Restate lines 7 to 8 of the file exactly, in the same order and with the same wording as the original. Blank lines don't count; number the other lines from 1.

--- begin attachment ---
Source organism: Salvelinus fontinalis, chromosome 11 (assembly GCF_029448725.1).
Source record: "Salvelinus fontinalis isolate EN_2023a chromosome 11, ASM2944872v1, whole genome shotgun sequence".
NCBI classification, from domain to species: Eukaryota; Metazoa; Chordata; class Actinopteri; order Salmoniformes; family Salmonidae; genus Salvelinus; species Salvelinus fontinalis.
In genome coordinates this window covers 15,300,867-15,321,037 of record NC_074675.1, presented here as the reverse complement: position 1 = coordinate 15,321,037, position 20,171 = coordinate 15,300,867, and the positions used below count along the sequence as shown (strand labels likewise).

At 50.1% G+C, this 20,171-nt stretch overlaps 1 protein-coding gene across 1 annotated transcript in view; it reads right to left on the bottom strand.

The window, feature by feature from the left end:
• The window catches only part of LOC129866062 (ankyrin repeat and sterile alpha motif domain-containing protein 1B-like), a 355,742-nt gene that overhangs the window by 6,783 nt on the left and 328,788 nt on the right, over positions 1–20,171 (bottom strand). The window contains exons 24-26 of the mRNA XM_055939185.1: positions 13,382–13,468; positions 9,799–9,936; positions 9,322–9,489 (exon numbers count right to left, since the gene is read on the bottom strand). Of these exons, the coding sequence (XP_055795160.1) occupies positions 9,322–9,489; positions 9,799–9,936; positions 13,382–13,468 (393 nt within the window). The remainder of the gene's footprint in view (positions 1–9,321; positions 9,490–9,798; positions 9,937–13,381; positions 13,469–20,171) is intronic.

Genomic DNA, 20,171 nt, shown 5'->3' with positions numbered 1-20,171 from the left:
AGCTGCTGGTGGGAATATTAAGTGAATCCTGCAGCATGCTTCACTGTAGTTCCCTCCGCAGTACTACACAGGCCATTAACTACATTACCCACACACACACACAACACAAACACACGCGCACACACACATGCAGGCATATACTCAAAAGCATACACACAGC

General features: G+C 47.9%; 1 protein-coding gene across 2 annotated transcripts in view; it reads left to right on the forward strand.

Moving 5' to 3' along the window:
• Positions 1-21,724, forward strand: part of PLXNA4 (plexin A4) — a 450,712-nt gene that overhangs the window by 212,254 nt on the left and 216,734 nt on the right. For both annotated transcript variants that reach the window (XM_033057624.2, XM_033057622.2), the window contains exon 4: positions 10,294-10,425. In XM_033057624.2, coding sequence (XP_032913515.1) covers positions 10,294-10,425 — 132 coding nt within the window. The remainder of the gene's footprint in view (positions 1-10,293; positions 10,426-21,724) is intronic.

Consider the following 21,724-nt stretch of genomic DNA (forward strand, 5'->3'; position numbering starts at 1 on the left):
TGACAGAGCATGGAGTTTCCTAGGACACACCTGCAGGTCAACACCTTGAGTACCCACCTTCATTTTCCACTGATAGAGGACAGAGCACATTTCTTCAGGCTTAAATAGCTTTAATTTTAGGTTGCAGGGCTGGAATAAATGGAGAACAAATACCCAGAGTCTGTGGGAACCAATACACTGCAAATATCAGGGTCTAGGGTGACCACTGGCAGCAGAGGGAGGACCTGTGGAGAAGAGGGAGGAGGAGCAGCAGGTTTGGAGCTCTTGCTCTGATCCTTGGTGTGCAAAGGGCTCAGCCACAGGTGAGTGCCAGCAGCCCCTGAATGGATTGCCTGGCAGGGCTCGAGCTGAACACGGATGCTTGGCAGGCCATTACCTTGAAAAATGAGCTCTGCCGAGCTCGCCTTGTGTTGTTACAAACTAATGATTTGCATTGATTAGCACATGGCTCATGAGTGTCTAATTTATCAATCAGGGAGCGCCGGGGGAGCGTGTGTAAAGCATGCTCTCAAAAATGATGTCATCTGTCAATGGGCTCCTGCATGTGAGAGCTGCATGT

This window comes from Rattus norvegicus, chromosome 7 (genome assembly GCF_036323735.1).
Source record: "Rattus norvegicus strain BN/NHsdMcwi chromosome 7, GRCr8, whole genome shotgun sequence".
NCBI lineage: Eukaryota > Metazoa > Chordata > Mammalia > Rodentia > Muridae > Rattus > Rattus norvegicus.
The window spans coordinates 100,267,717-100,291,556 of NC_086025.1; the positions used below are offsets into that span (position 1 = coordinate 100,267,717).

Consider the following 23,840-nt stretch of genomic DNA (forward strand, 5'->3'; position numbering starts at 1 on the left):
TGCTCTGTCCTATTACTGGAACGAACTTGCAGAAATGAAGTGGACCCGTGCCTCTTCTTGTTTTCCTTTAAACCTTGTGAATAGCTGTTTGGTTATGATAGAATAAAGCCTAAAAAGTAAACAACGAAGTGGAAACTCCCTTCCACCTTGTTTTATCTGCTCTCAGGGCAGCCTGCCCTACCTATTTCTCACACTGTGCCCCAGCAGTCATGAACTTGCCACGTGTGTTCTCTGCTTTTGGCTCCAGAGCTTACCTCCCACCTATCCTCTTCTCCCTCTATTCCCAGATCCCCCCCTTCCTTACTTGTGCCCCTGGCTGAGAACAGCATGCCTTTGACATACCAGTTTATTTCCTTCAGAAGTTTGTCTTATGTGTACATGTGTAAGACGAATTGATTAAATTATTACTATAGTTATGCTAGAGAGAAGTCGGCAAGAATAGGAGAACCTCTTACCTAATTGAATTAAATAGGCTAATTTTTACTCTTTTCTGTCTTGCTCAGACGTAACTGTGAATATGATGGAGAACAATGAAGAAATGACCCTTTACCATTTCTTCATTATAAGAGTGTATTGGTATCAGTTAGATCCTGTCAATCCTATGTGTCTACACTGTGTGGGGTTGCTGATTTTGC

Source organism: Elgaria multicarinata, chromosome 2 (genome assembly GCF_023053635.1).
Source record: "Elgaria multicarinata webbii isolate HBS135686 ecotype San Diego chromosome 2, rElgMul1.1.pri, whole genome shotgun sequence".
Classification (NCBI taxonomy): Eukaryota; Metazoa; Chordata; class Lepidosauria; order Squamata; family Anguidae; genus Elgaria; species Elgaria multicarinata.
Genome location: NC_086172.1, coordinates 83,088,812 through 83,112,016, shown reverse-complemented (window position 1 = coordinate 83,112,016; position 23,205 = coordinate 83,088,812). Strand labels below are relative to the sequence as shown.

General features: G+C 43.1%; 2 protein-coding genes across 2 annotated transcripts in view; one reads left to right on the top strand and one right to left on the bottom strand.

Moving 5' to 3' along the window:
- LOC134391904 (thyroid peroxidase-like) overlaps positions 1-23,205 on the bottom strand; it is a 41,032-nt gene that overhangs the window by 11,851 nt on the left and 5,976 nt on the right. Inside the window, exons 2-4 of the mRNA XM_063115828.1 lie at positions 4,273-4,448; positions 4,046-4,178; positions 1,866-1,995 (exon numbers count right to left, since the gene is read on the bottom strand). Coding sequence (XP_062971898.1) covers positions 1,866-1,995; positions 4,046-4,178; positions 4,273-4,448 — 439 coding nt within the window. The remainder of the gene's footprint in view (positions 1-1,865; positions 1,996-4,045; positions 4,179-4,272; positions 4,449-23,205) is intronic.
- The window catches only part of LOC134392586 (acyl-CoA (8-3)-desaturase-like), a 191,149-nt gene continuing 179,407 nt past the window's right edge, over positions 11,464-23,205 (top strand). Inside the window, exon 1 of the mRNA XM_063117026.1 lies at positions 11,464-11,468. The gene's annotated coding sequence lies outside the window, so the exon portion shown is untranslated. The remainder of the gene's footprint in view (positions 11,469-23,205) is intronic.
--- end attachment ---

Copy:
• The window catches only part of LOC129866062 (ankyrin repeat and sterile alpha motif domain-containing protein 1B-like), a 355,742-nt gene that overhangs the window by 6,783 nt on the left and 328,788 nt on the right, over positions 1–20,171 (bottom strand). The window contains exons 24-26 of the mRNA XM_055939185.1: positions 13,382–13,468; positions 9,799–9,936; positions 9,322–9,489 (exon numbers count right to left, since the gene is read on the bottom strand). Of these exons, the coding sequence (XP_055795160.1) occupies positions 9,322–9,489; positions 9,799–9,936; positions 13,382–13,468 (393 nt within the window). The remainder of the gene's footprint in view (positions 1–9,321; positions 9,490–9,798; positions 9,937–13,381; positions 13,469–20,171) is intronic.

Genomic DNA, 20,171 nt, shown 5'->3' with positions numbered 1-20,171 from the left: